Gulag (1985) starring David Keith, Malcolm McDowell, Warren Clarke, John McEnery, Nancy Paul, Brian Pettifer, George Pravda, Shane Rimmer directed by Roger Young Movie Review

Gulag (1985)   3/53/53/53/53/5

David Keith in Gulag (1985)

Jaded by Prison

Mickey Almon (David Keith - An Officer and a Gentleman), a former American athlete turned TV reporter heads to Moscow to cover a World sporting event. But whilst there he is arrested by the KGB after a Russian scientist approaches him as he wants him to smuggle his research out of Russia. Days of interrogation follow till Almon agrees to admit to being a spy in return for his release except all it leads to is a train journey to a labour camp close to the Arctic Circle. After befriending fellow foreign prisoner Kenneth Barrington (Malcolm McDowell - Blue Thunder) he learns that he will be worked to death, except Almon won't accept it and with Barrington plan their escape.

The thing to remember is that "Gulag" was made during the 80s when the world was a different place and there were major issues between Russians and Americans and as such it has shall we say a one sided portrayal of reality with one side being the heroes the other the enemy. It means that watching "Gulag" more than a quarter of a century later it is a bit weak with its less than subtle approach to national portrayals. In fact at times "Gulag" comes incredibly close to being little more than a propaganda movie.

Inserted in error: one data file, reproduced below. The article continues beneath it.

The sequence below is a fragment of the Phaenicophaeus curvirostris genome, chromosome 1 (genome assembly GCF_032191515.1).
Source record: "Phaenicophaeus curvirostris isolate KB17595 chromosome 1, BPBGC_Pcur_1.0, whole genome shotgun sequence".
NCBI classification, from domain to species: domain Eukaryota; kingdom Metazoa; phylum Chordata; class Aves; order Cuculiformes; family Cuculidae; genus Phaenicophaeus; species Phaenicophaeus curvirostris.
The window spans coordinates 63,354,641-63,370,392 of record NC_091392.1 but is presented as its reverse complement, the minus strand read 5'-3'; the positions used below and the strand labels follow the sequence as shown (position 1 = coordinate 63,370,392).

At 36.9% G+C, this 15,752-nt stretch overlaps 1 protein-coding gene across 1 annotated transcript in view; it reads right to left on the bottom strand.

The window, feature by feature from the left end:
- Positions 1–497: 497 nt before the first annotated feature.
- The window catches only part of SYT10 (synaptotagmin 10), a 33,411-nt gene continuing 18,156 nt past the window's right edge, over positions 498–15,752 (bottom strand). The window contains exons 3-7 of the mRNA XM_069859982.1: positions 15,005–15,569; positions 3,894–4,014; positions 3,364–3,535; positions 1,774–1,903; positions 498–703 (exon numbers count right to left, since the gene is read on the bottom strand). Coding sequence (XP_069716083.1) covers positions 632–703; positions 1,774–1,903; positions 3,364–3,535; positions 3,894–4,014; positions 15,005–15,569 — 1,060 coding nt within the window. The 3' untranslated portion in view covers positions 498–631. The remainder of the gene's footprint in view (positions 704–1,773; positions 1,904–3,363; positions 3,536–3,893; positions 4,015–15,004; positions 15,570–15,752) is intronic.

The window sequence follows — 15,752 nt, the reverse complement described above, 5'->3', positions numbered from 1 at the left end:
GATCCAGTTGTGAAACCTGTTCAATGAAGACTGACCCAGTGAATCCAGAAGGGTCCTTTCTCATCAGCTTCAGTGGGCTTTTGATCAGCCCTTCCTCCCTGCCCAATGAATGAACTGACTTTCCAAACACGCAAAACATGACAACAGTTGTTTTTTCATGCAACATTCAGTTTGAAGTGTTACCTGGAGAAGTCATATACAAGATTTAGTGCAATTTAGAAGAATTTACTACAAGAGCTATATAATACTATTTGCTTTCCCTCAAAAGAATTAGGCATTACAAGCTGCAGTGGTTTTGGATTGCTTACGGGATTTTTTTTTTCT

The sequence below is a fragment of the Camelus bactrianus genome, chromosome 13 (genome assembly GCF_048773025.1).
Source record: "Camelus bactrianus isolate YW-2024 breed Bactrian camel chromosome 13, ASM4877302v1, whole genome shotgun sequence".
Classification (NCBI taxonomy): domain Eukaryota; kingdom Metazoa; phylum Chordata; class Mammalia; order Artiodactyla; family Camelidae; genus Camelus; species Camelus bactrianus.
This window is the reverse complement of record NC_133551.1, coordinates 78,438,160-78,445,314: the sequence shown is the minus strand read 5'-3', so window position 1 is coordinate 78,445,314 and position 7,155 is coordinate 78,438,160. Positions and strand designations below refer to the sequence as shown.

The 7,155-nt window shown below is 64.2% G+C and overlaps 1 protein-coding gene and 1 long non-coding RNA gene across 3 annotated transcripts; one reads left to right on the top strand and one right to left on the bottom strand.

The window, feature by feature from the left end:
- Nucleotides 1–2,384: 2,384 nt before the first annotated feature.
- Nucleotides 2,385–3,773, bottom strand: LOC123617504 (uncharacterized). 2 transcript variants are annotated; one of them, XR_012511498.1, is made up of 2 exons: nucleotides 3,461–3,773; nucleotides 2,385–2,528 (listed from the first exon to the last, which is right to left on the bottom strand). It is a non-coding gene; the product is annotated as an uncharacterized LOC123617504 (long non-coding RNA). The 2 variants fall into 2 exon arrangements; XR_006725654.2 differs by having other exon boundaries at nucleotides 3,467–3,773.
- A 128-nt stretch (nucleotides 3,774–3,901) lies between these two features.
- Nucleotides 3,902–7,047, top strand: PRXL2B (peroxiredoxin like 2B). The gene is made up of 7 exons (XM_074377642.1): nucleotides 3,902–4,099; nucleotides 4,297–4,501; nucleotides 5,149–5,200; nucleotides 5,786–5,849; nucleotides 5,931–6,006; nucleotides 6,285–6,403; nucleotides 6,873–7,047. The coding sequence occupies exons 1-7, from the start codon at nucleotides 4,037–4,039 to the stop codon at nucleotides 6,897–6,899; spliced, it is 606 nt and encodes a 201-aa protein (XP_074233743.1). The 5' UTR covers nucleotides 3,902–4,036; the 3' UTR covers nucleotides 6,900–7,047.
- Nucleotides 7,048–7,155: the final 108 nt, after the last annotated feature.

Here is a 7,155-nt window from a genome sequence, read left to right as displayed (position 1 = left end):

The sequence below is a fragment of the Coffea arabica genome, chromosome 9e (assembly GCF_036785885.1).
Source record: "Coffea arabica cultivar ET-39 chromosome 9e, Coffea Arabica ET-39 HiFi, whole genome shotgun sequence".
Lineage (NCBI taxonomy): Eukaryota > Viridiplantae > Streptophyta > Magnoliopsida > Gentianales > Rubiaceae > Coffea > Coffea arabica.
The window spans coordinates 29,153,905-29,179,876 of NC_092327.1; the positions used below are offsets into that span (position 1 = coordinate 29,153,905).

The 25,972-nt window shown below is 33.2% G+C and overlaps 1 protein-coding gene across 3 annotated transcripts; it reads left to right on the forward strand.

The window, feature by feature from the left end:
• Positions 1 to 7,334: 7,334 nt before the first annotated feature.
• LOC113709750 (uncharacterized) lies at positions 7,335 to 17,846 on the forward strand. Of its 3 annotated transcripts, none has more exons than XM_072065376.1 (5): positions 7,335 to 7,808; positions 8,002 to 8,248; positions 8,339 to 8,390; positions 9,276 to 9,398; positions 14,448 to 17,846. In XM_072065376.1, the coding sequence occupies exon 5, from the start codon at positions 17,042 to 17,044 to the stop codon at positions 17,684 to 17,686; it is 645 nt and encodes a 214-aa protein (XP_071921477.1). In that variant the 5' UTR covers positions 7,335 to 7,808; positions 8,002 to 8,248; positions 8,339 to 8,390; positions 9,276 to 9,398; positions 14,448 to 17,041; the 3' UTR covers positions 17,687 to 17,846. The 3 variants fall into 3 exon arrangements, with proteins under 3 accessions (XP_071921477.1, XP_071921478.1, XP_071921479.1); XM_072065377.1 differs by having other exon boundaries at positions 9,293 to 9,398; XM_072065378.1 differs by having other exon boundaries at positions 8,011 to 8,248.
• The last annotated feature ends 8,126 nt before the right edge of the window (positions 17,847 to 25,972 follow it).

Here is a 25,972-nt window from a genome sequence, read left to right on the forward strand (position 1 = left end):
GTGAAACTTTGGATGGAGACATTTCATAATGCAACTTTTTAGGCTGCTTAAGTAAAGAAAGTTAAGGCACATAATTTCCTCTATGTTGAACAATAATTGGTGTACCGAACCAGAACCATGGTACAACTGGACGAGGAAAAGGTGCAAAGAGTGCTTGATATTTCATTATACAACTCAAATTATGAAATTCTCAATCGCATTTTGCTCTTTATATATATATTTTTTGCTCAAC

Malcolm McDowell in Gulag (1985)

Once you detach your self from the heavy handed lack of subtlety and what we have is a prison movie. We get to see the tough life inside and the attempt to escape and the tough decisions which have to be made in the freezing cold. And as such it is mostly routine with unfortunately quite a few technical weaknesses from costumes which are incorrect to standard camera work. It makes "Gulag" a movie which probably at the start had a good idea but that got lost under what might be seen as a political agenda.

The sad thing about "Gulag" is that it has a reasonable cast especially in the under appreciated David Keith. But because of its heavy handed nature and comically bad dialogue these actors are underserved as at times it seems to veer close to being more of a comedy. The initial interrogation scene is a prime example as the Russian tells Almon "what difference does that make" when he protests his innocence. But it has to be said that the likeability of the cast go along way to make "Gulag" still watchable.

What this all boils down to is that "Gulag" is entertaining but it isn't a very good movie, mostly down to the less than subtle way it represents the different sides.